I think it would be much harder to argue that bronze metallurgic technology was introduced from the west as well. Chariots did not appear in China until about 1300 BC, but the Bronze Age in China began hundreds of years previously, in about 2100 BC. If you were to argue that bronze was introduced to China by swift-riding charioteer Caucasoid groups, then the dates of the introduction of bronze and the chariot shouldn't be so far apart in the timeline; in fact, if you proposed that argument, they should be dated to the same century. This is not the case. I think it is safe to assume the Chinese invented bronze separately long after it was invented first elsewhere in Eurasia.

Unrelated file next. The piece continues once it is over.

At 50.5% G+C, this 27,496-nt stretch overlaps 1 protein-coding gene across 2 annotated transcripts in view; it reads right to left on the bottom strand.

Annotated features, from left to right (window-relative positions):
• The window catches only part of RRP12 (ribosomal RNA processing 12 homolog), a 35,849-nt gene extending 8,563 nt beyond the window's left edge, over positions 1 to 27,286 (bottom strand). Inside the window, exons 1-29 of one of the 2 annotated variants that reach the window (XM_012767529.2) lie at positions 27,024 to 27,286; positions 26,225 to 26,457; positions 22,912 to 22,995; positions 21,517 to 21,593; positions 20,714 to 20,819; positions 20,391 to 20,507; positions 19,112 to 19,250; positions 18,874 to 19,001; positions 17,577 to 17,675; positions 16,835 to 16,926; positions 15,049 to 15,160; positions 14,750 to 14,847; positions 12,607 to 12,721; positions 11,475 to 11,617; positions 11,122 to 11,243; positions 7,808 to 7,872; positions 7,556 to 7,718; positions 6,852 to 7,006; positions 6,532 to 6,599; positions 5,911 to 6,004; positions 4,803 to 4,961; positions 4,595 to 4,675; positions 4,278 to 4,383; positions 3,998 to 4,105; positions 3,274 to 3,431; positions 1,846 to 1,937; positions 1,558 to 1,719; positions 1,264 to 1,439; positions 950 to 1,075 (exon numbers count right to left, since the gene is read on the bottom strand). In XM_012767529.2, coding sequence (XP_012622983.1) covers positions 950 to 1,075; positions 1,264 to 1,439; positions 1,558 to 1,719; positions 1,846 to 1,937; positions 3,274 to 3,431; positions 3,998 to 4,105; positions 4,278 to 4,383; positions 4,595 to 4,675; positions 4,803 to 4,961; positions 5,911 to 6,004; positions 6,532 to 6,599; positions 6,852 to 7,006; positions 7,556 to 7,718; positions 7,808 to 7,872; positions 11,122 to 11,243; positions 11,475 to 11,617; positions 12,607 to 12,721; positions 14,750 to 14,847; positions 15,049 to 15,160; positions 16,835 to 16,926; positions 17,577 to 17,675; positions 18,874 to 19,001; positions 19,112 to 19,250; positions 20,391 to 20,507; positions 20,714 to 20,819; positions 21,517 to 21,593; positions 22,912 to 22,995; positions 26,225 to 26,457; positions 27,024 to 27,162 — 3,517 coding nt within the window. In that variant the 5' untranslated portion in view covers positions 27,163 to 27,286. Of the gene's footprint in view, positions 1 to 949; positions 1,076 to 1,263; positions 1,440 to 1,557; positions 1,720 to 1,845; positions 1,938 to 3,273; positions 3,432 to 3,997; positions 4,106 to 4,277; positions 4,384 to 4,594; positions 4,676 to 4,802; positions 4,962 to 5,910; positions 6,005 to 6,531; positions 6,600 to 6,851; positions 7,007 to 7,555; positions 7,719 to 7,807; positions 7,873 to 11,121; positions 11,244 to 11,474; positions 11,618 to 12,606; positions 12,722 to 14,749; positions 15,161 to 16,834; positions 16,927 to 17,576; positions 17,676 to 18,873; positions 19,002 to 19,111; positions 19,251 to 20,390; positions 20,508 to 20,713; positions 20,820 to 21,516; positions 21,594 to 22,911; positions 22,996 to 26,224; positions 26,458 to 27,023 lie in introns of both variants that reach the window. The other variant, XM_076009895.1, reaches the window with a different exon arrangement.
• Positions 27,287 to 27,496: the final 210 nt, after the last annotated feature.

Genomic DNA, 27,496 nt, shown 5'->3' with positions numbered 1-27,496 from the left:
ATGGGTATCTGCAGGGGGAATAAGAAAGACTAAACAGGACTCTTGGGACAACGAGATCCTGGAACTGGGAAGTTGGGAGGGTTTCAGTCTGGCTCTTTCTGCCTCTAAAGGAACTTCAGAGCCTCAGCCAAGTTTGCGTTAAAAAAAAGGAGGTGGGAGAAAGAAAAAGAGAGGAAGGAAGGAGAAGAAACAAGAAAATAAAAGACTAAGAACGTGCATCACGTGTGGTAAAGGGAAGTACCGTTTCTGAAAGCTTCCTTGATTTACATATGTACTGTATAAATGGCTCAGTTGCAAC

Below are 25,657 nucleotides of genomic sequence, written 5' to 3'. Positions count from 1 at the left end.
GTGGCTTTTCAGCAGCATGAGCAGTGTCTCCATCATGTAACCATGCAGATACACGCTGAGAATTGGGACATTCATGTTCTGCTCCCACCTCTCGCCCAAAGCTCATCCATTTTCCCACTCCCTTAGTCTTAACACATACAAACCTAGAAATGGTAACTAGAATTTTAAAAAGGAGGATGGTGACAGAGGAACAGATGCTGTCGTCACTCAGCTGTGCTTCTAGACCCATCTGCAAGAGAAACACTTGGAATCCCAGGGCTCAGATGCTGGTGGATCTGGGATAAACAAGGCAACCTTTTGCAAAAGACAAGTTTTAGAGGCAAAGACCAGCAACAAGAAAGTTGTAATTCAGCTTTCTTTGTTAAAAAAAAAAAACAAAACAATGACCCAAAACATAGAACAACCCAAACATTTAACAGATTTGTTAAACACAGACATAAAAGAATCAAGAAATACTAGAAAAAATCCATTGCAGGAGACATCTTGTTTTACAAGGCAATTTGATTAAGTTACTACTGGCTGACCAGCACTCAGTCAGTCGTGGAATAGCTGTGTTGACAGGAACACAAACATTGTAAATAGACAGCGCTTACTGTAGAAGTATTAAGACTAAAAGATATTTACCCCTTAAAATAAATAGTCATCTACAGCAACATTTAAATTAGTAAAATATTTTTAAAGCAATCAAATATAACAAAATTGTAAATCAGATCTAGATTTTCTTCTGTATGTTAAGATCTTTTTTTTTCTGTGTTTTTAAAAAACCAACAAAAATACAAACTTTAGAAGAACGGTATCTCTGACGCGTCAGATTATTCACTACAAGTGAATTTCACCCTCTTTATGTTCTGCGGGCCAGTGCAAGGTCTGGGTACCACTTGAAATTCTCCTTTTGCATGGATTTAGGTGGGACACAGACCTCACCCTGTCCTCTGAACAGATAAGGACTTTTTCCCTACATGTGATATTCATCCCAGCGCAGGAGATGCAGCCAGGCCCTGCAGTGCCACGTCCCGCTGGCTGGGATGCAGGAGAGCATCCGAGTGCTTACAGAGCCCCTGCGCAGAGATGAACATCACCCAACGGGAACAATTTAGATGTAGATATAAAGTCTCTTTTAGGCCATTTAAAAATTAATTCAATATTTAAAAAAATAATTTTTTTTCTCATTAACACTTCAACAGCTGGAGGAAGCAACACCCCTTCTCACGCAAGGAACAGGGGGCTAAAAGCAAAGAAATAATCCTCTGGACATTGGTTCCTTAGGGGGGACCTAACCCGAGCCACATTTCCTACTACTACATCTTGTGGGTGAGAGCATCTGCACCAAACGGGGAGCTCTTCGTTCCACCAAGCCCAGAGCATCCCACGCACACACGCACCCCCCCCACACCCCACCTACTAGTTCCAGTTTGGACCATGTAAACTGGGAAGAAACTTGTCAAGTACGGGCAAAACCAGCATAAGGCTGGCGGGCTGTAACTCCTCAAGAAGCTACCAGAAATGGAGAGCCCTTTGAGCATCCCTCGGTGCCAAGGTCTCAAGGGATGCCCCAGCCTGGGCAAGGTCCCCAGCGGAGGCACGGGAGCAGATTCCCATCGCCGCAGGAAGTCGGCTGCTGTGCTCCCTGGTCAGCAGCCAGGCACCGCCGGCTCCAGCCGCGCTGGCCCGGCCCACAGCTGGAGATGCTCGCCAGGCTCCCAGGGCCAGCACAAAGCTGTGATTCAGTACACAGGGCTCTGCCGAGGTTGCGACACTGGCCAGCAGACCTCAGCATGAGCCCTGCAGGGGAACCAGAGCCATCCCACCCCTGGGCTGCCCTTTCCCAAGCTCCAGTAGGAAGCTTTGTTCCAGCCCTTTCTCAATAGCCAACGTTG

These lies should not spread. It is hard for them to accept and believe that we are one of the few 'non-white' people to develop our own form of civilization and at very high sophisticated level too.
Dude, we're talking about the Bronze Age here. Societies across the globe weren't that sophisticated. I'm sure that even the scholarly gentlemen of the Han Dynasty would find the life and customs practiced by the early Shang people to be uncultivated, repugnant, and dirty. Lol.
Besides, the Chinese didn't need foreign aid when they invented the world's first blast furnaces, cupola furnaces, finery forges, puddling processes, cast iron, co-fusion steel, etc.